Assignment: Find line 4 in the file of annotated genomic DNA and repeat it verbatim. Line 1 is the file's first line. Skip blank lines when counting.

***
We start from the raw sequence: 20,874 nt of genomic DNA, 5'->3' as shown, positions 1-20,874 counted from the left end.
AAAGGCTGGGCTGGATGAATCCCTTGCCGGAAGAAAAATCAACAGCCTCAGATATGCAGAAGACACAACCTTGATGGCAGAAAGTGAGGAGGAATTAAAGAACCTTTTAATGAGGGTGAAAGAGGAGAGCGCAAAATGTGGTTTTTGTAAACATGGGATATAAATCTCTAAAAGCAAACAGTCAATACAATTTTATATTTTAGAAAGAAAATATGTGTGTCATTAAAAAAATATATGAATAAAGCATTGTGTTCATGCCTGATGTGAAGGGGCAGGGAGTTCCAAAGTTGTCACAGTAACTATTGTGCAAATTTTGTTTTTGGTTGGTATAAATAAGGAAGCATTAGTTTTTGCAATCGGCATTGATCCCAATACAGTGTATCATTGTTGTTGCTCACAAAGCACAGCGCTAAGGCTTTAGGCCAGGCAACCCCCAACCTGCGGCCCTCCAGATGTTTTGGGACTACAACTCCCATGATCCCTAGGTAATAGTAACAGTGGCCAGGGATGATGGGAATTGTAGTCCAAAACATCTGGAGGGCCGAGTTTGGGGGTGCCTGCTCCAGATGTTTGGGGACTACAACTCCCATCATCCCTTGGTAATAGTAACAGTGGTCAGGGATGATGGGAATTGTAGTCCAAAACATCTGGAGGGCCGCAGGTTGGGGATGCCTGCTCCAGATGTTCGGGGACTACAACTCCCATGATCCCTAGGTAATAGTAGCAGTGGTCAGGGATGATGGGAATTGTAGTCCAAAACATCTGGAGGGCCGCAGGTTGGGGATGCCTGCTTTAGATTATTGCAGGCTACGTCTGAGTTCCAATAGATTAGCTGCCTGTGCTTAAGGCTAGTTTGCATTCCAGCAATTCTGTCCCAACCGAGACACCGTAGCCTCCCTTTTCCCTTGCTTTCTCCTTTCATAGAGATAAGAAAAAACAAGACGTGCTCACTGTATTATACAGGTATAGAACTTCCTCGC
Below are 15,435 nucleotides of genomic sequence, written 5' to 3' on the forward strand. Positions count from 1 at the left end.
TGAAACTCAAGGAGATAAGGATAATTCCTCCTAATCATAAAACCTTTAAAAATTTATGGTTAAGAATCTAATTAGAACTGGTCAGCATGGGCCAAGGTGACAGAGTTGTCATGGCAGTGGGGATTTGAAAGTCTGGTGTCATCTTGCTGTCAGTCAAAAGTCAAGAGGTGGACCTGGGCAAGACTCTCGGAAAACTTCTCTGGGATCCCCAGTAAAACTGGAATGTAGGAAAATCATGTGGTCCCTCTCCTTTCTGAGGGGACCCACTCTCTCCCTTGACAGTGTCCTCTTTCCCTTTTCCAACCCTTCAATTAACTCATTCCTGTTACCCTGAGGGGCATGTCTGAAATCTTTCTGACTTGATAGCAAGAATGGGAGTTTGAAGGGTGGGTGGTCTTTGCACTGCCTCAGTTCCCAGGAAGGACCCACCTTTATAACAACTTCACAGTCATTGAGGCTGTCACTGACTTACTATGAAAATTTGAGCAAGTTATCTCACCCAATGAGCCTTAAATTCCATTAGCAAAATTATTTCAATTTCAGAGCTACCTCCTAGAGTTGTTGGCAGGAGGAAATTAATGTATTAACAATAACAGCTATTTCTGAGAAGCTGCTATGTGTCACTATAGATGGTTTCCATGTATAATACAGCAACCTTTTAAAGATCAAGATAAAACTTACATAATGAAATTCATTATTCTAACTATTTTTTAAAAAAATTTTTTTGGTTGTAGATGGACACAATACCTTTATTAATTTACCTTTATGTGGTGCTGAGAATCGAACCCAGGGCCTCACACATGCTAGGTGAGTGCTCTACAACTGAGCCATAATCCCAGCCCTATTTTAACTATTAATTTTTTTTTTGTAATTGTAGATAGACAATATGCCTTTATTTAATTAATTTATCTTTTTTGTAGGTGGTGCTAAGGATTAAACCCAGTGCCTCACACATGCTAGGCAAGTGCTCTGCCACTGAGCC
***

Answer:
TGAAACTCAAGGAGATAAGGATAATTCCTCCTAATCATAAAACCTTTAAAAATTTATGGTTAAGAATCTAATTAGAACTGGTCAGCATGGGCCAAGGTGACAGAGTTGTCATGGCAGTGGGGATTTGAAAGTCTGGTGTCATCTTGCTGTCAGTCAAAAGTCAAGAGGTGGACCTGGGCAAGACTCTCGGAAAACTTCTCTGGGATCCCCAGTAAAACTGGAATGTAGGAAAATCATGTGGTCCCTCTCCTTTCTGAGGGGACCCACTCTCTCCCTTGACAGTGTCCTCTTTCCCTTTTCCAACCCTTCAATTAACTCATTCCTGTTACCCTGAGGGGCATGTCTGAAATCTTTCTGACTTGATAGCAAGAATGGGAGTTTGAAGGGTGGGTGGTCTTTGCACTGCCTCAGTTCCCAGGAAGGACCCACCTTTATAACAACTTCACAGTCATTGAGGCTGTCACTGACTTACTATGAAAATTTGAGCAAGTTATCTCACCCAATGAGCCTTAAATTCCATTAGCAAAATTATTTCAATTTCAGAGCTACCTCCTAGAGTTGTTGGCAGGAGGAAATTAATGTATTAACAATAACAGCTATTTCTGAGAAGCTGCTATGTGTCACTATAGATGGTTTCCATGTATAATACAGCAACCTTTTAAAGATCAAGATAAAACTTACATAATGAAATTCATTATTCTAACTATTTTTTAAAAAAATTTTTTTGGTTGTAGATGGACACAATACCTTTATTAATTTACCTTTATGTGGTGCTGAGAATCGAACCCAGGGCCTCACACATGCTAGGTGAGTGCTCTACAACTGAGCCATAATCCCAGCCCTATTTTAACTATTAATTTTTTTTTTGTAATTGTAGATAGACAATATGCCTTTATTTAATTAATTTATCTTTTTTGTAGGTGGTGCTAAGGATTAAACCCAGTGCCTCACACATGCTAGGCAAGTGCTCTGCCACTGAGCC